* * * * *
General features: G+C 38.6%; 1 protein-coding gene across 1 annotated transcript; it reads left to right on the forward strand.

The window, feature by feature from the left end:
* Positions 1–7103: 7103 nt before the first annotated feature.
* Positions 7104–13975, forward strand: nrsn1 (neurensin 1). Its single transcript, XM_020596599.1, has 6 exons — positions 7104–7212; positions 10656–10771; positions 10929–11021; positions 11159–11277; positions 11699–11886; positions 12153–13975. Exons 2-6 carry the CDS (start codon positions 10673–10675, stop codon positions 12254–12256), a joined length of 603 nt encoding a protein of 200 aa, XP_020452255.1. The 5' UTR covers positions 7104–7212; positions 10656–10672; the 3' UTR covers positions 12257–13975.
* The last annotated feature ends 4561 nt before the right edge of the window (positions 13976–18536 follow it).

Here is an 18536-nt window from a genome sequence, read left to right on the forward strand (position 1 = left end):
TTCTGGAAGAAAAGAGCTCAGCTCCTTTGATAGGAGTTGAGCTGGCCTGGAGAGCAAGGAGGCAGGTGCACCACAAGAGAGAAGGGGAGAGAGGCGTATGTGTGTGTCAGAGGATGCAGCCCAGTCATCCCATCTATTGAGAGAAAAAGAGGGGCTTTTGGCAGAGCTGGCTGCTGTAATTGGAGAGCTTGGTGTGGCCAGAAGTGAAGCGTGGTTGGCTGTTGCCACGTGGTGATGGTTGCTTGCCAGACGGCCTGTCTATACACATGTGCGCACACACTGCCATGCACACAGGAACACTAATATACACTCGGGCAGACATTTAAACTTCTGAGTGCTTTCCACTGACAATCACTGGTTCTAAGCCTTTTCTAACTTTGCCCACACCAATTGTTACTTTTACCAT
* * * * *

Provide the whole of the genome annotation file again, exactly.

General features: G+C 38.6%; 1 protein-coding gene across 1 annotated transcript; it reads left to right on the forward strand.

The window, feature by feature from the left end:
* Positions 1–7103: 7103 nt before the first annotated feature.
* Positions 7104–13975, forward strand: nrsn1 (neurensin 1). Its single transcript, XM_020596599.1, has 6 exons — positions 7104–7212; positions 10656–10771; positions 10929–11021; positions 11159–11277; positions 11699–11886; positions 12153–13975. Exons 2-6 carry the CDS (start codon positions 10673–10675, stop codon positions 12254–12256), a joined length of 603 nt encoding a protein of 200 aa, XP_020452255.1. The 5' UTR covers positions 7104–7212; positions 10656–10672; the 3' UTR covers positions 12257–13975.
* The last annotated feature ends 4561 nt before the right edge of the window (positions 13976–18536 follow it).

Here is an 18536-nt window from a genome sequence, read left to right on the forward strand (position 1 = left end):
TTCTGGAAGAAAAGAGCTCAGCTCCTTTGATAGGAGTTGAGCTGGCCTGGAGAGCAAGGAGGCAGGTGCACCACAAGAGAGAAGGGGAGAGAGGCGTATGTGTGTGTCAGAGGATGCAGCCCAGTCATCCCATCTATTGAGAGAAAAAGAGGGGCTTTTGGCAGAGCTGGCTGCTGTAATTGGAGAGCTTGGTGTGGCCAGAAGTGAAGCGTGGTTGGCTGTTGCCACGTGGTGATGGTTGCTTGCCAGACGGCCTGTCTATACACATGTGCGCACACACTGCCATGCACACAGGAACACTAATATACACTCGGGCAGACATTTAAACTTCTGAGTGCTTTCCACTGACAATCACTGGTTCTAAGCCTTTTCTAACTTTGCCCACACCAATTGTTACTTTTACCAT